Feminine identity in a muscular frame : re/shaping bodies, self and desire

Date of Award


Degree Type


Degree Name

Doctor of Philosophy


School of Psychology and Social Science


Faculty of Computing, Health and Science


This thesis is framed as an inquiry into bodybuilding women's altitudes to their bodies and to body image, how these relate to health and fitness and the contribution these make to women's constructions of self, gendered identities and meanings. I explore how these meanings relate to wider social attitudes regarding 'feminine' identity, body image, health, strength, fitness, beauty, issues of control and selfcontrol, safety and risk-taking, transgression, resistance and desire. My approach was to adopt autoethnographic research methods informed by feminist thought and poststructuralist philosophy. This involved a return to the life of bodybuilders where I re-immersed myself in a gym environment as a participant in body-building/figure fitness competition. This autoethnographic approach involved me engaging with my self as bodybuilder and academic researcher while also engaging with bodybuilding women in their social world. This approach reflects my ontological position in that as a researcher I cannot separate my own experience, thoughts and feelings - my life - from the research process. Participants for the study included ten women who reside in Western Australia and who have competed in body-building or figure fitness competitions at state, national and/or international levels. Data collection included observations and descriptions of the bodybuilding culture in which I became embedded, both in the gym and at competitions, and descriptive narratives of lived experiences from guided in-depth interviews lInd informal conversations.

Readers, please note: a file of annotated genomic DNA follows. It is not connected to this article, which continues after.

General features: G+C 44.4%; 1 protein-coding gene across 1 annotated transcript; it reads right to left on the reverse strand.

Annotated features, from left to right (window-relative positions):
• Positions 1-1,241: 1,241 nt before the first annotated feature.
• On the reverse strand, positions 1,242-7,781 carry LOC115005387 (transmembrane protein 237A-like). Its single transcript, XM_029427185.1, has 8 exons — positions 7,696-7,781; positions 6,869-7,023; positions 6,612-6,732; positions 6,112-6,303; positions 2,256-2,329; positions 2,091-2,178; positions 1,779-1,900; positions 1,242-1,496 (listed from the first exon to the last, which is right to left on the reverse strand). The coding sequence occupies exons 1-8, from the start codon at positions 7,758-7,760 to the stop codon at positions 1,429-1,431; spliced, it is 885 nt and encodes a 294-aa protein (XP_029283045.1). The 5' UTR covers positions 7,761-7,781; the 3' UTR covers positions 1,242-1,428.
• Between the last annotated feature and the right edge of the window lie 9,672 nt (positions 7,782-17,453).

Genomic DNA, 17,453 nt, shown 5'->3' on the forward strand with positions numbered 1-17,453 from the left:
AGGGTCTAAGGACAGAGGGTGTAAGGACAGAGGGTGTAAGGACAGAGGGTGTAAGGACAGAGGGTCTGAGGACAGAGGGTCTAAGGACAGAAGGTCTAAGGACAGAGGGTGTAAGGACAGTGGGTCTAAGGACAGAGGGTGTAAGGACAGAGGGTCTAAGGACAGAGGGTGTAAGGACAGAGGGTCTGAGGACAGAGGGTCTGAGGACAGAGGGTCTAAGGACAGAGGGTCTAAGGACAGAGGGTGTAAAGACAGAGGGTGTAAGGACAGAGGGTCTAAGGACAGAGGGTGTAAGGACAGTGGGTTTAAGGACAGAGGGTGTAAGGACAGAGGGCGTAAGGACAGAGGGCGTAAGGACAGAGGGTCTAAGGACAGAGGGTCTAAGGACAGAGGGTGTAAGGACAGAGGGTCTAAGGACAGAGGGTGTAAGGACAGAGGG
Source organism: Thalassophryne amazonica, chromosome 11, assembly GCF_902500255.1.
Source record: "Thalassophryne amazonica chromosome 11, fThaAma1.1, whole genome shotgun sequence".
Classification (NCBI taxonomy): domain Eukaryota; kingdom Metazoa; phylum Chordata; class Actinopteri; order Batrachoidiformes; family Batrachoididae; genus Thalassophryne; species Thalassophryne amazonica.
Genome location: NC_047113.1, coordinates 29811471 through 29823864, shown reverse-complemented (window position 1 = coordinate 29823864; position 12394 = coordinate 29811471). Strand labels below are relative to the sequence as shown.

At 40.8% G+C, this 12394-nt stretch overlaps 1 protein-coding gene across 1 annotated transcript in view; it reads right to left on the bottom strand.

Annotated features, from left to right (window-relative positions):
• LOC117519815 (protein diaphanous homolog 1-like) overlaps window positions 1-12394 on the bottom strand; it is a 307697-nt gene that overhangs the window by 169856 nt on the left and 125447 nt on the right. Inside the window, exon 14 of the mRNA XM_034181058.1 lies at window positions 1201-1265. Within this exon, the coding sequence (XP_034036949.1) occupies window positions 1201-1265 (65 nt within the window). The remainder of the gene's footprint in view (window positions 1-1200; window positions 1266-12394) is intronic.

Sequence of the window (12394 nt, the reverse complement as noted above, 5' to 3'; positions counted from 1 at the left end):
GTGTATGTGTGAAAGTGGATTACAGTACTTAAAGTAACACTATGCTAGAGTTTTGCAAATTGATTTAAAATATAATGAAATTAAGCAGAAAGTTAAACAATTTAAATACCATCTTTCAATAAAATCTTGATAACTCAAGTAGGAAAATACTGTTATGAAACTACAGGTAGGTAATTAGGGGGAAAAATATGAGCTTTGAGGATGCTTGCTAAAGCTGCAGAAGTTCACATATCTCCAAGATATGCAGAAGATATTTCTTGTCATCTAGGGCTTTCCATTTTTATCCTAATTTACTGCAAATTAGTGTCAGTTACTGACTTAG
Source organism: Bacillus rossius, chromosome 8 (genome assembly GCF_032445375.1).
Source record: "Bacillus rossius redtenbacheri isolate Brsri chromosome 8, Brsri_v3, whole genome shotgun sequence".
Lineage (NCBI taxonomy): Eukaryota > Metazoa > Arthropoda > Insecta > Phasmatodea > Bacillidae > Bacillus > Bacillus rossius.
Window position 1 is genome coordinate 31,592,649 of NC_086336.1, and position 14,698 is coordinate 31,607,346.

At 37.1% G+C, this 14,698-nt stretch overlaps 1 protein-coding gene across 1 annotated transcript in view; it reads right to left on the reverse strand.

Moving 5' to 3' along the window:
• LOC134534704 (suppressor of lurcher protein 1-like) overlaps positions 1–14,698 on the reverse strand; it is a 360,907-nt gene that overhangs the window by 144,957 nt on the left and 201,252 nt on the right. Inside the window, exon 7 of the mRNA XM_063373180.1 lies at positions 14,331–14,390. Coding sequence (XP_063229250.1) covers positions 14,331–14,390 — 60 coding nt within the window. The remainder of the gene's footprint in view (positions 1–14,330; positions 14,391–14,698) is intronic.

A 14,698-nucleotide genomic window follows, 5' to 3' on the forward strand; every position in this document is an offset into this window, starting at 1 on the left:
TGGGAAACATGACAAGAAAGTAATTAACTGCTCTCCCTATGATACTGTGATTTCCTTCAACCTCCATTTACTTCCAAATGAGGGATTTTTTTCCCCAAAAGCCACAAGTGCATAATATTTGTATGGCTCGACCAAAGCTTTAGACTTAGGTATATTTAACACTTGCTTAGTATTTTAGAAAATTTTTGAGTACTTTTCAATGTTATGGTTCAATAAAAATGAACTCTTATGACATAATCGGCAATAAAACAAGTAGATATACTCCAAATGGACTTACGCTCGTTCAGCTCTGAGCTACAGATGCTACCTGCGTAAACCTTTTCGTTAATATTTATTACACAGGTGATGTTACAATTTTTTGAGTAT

Access Note

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Access to this thesis is restricted. Please see the Access Note below for access details.